Give people what they want!

I have been to many courses and read many articles about the comprehensive examination. I have heard and read that the comprehensive-examination appointment should take at least one hour.

Louis Malcmacher, DDS

I have been to many courses and read many articles about the comprehensive examination. I have heard and read that the comprehensive-examination appointment should take at least one hour. This appointment is really a combination of education, motivation, selling, and actual diagnostic examination and tests. I have also read that the one-hour comprehensive examination will impress patients to the point that they will accept whatever treatment recommendations are made. Many lecturers on the dental circuit say that the only way patients will accept a major treatment plan is with this examination.

Now don't get me wrong. I fully believe in the comprehensive examination, and each of my patients receives such an examination as a new patient and at every recall hygiene appointment. However, my examination does not take one hour, even when it includes a full-mouth series of X-rays and diagnostic casts. My philosophy is that I can meet a patient's exam needs — fundamentally and aesthetically — in a few minutes.

What I believe is missing from the comprehensive examination that dentists read about is one very important question that should be asked of the patient before we do anything else, including the comprehensive examination. This simple little question — "What can we do for you today?" — is the single most important determining factor in whether that patient will elect to have simple treatment or agree to a major, comprehensive treatment plan. I cannot tell you how many patients I have had over the years who have been to other dental offices where the dentists require a comprehensive examination before they do anything else. These doctors then present the patient with a major treatment plan when all the patient wants the dentist to do is make a couple of teeth look better, relieve their pain, or have a filling replaced. You see, people will only go ahead with comprehensive treatment when they are ready, not when you are ready!

We will do comprehensive examinations and complete diagnostic testing on patients when they ask for it. The first question out of any of our staff member's mouths is, "What can we do for you today?" Once we have established what the patient's chief need or want is, we'll give that person a short treatment plan to address those needs. We'll ask the patient if he or she would like us to do a comprehensive examination and present some of our thoughts about other possible treatment plans. But, we will only do this when patients ask for it and when they are ready. It is downright silly to waste your time and the patients' time by going in this direction if the patient is not ready to go there. We like to give people what they want — not what we want. Once you give people what they want, and you provide a good service, they begin to trust and value your office. That is the perfect time to ask patients if they would like a more comprehensive treatment plan and to discuss other options. To assume that every patient who walks in your door only wants the "best" that dentistry has to offer — and to present a major treatment plan for which the patient is not at all ready — is an absolute recipe for disaster.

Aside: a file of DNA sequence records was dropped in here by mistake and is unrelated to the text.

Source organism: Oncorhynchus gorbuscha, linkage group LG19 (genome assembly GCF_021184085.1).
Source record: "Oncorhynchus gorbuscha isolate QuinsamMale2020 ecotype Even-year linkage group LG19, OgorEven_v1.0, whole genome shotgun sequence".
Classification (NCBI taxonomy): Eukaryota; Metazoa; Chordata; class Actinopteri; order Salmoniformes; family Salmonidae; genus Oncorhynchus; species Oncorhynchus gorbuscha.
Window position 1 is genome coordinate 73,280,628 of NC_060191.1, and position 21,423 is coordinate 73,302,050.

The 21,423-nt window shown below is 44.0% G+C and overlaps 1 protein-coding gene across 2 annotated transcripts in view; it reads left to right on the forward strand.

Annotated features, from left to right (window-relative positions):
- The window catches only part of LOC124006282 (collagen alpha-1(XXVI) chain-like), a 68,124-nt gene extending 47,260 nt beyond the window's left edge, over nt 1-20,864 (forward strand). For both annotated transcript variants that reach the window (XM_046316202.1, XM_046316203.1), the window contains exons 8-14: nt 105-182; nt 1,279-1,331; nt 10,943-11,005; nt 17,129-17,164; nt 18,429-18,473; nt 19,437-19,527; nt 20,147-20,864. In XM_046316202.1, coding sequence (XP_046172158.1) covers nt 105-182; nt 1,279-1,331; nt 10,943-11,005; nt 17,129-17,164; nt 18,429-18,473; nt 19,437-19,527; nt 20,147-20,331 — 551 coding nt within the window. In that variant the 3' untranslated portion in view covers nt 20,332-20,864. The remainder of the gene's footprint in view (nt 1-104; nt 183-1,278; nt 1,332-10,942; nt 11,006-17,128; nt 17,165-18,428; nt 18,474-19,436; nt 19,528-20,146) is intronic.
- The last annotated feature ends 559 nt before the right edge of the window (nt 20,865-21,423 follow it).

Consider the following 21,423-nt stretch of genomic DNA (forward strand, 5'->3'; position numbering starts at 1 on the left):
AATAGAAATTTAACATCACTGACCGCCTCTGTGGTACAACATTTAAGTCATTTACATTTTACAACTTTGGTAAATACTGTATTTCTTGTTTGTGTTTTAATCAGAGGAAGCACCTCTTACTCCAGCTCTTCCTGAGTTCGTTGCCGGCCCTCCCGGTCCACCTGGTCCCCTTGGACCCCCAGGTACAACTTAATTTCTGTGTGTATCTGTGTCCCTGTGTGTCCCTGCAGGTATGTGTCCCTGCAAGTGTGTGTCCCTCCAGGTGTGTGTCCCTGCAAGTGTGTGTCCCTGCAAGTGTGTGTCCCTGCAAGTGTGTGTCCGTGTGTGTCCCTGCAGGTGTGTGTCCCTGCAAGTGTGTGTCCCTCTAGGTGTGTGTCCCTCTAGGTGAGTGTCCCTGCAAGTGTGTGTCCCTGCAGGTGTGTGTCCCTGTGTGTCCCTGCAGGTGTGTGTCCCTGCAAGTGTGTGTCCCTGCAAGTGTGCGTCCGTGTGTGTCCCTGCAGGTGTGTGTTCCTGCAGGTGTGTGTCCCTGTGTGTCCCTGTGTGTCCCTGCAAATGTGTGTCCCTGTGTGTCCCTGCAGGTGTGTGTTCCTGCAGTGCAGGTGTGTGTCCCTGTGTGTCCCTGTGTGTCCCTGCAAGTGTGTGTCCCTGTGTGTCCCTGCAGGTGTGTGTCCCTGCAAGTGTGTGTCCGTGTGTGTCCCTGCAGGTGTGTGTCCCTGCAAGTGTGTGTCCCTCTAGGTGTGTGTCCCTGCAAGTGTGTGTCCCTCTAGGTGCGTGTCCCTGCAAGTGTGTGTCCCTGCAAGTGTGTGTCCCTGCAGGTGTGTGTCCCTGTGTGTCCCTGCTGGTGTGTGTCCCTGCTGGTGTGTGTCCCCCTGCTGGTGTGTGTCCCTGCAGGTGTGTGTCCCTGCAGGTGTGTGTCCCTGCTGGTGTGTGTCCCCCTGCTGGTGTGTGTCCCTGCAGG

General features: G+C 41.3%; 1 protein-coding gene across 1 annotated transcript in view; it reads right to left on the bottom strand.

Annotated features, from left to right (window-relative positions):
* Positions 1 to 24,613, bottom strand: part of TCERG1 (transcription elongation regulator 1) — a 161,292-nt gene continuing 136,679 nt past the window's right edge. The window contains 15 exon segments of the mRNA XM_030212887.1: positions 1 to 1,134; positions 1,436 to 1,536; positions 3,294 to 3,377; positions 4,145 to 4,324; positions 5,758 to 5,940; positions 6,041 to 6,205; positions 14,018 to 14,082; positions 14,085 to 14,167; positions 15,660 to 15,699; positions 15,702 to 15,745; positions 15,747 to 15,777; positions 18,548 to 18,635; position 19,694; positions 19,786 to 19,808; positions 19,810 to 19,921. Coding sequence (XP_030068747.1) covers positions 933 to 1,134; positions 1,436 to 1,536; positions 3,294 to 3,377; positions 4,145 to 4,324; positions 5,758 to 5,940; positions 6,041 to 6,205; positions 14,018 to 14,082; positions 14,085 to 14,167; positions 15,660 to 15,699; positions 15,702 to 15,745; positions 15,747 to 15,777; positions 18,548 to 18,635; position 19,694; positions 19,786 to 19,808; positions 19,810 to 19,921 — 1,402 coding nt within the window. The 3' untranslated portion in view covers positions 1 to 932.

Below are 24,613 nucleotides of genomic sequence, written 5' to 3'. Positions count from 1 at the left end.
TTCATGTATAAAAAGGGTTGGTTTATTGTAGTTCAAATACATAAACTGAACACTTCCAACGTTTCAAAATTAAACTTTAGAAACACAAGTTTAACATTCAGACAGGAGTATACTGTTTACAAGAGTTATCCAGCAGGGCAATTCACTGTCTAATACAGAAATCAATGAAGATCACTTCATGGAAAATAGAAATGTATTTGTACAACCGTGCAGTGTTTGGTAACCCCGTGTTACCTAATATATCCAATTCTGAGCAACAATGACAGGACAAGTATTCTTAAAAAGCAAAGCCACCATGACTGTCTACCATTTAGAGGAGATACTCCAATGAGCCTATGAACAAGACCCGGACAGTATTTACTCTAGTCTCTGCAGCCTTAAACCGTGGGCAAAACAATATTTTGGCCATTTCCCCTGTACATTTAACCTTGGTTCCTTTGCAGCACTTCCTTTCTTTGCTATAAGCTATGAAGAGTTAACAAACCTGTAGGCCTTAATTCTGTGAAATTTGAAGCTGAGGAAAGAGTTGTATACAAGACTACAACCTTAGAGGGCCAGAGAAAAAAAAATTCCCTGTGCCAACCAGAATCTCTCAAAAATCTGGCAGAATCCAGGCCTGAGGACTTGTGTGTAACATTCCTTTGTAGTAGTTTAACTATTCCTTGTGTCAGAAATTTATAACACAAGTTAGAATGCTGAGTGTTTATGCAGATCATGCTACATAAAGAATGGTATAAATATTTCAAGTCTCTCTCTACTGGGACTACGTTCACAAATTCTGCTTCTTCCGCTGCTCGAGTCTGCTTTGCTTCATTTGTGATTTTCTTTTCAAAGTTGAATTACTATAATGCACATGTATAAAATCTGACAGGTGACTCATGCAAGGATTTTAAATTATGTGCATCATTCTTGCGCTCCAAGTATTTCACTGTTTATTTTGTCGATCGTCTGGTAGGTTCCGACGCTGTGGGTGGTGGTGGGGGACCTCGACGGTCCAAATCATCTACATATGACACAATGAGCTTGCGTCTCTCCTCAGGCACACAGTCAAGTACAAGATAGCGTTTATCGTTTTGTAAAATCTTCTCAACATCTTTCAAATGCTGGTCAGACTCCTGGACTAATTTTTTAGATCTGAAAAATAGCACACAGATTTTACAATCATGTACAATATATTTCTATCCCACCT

It is time to start listening to our patients and asking them what they want. Follow the patient's direction and, in the end, you will develop a trusting relationship and everyone will be better for it.

Many dental offices have lost the art of listening. Amazing things happen when you let patients talk, and you and your staff are quiet and learn to listen. Most of the time, patients will tell you exactly what dental services they want from you, how they want it, when they want it ... and then will talk themselves right into your treatment plan! We simply need to learn how to listen better and learn how to give people what they want.

Dr. Louis Malcmacher is an international lecturer and author known for hiscomprehensive and entertaining style.An evaluator for Clinical Research Associates, Dr. Malcmacher is a consultant to the Council on Dental Practice of the ADA. For close to two decades, Dr. Malcmacher has inspired his audiences to truly enjoy practicing dentistry by providing the knowledge necessary for excellent clinical and practice-management skills. His group dental practice has maintained a 45 percent overhead since 1988.For details about his speaking schedule, Dr. Malcmacher can be reached at (440) 892-1810 or via e-mail at dryowza@iname.com.

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